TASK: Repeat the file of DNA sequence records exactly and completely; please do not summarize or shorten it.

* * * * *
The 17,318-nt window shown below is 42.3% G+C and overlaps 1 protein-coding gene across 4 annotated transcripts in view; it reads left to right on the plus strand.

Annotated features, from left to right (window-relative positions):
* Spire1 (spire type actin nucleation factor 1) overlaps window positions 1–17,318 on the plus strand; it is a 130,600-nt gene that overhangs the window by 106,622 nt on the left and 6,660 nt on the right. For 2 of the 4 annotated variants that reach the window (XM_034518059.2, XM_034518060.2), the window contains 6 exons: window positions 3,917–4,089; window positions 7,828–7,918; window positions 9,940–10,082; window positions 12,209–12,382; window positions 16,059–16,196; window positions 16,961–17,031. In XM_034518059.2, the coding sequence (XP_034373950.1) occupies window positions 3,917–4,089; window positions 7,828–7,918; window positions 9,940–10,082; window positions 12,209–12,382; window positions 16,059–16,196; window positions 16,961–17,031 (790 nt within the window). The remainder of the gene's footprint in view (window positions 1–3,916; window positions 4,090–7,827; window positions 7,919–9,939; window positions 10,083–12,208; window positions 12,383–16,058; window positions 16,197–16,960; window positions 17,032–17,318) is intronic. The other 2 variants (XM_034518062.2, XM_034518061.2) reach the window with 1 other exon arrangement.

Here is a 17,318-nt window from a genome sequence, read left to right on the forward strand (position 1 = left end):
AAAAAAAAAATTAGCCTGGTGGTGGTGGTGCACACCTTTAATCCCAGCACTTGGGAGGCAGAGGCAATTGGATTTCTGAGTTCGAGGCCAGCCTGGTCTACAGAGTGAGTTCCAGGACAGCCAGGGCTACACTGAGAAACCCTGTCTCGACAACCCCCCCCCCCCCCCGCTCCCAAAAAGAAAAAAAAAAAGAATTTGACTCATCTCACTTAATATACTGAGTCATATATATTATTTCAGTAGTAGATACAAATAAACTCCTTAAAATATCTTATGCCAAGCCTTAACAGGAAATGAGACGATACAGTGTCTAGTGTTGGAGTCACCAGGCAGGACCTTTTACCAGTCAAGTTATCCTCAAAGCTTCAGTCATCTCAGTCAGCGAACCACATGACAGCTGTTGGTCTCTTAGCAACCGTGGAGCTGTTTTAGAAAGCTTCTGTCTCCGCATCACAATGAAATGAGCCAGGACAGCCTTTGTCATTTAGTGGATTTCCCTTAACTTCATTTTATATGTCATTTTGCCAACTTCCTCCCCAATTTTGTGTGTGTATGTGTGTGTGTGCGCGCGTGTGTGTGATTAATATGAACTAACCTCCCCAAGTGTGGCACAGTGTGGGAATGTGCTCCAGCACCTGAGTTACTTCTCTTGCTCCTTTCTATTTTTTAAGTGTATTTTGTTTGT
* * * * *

The 17,318-nt window shown below is 42.3% G+C and overlaps 1 protein-coding gene across 4 annotated transcripts in view; it reads left to right on the plus strand.

Annotated features, from left to right (window-relative positions):
* Spire1 (spire type actin nucleation factor 1) overlaps window positions 1–17,318 on the plus strand; it is a 130,600-nt gene that overhangs the window by 106,622 nt on the left and 6,660 nt on the right. For 2 of the 4 annotated variants that reach the window (XM_034518059.2, XM_034518060.2), the window contains 6 exons: window positions 3,917–4,089; window positions 7,828–7,918; window positions 9,940–10,082; window positions 12,209–12,382; window positions 16,059–16,196; window positions 16,961–17,031. In XM_034518059.2, the coding sequence (XP_034373950.1) occupies window positions 3,917–4,089; window positions 7,828–7,918; window positions 9,940–10,082; window positions 12,209–12,382; window positions 16,059–16,196; window positions 16,961–17,031 (790 nt within the window). The remainder of the gene's footprint in view (window positions 1–3,916; window positions 4,090–7,827; window positions 7,919–9,939; window positions 10,083–12,208; window positions 12,383–16,058; window positions 16,197–16,960; window positions 17,032–17,318) is intronic. The other 2 variants (XM_034518062.2, XM_034518061.2) reach the window with 1 other exon arrangement.

Here is a 17,318-nt window from a genome sequence, read left to right on the forward strand (position 1 = left end):
AAAAAAAAAATTAGCCTGGTGGTGGTGGTGCACACCTTTAATCCCAGCACTTGGGAGGCAGAGGCAATTGGATTTCTGAGTTCGAGGCCAGCCTGGTCTACAGAGTGAGTTCCAGGACAGCCAGGGCTACACTGAGAAACCCTGTCTCGACAACCCCCCCCCCCCCCCGCTCCCAAAAAGAAAAAAAAAAAGAATTTGACTCATCTCACTTAATATACTGAGTCATATATATTATTTCAGTAGTAGATACAAATAAACTCCTTAAAATATCTTATGCCAAGCCTTAACAGGAAATGAGACGATACAGTGTCTAGTGTTGGAGTCACCAGGCAGGACCTTTTACCAGTCAAGTTATCCTCAAAGCTTCAGTCATCTCAGTCAGCGAACCACATGACAGCTGTTGGTCTCTTAGCAACCGTGGAGCTGTTTTAGAAAGCTTCTGTCTCCGCATCACAATGAAATGAGCCAGGACAGCCTTTGTCATTTAGTGGATTTCCCTTAACTTCATTTTATATGTCATTTTGCCAACTTCCTCCCCAATTTTGTGTGTGTATGTGTGTGTGTGCGCGCGTGTGTGTGATTAATATGAACTAACCTCCCCAAGTGTGGCACAGTGTGGGAATGTGCTCCAGCACCTGAGTTACTTCTCTTGCTCCTTTCTATTTTTTAAGTGTATTTTGTTTGT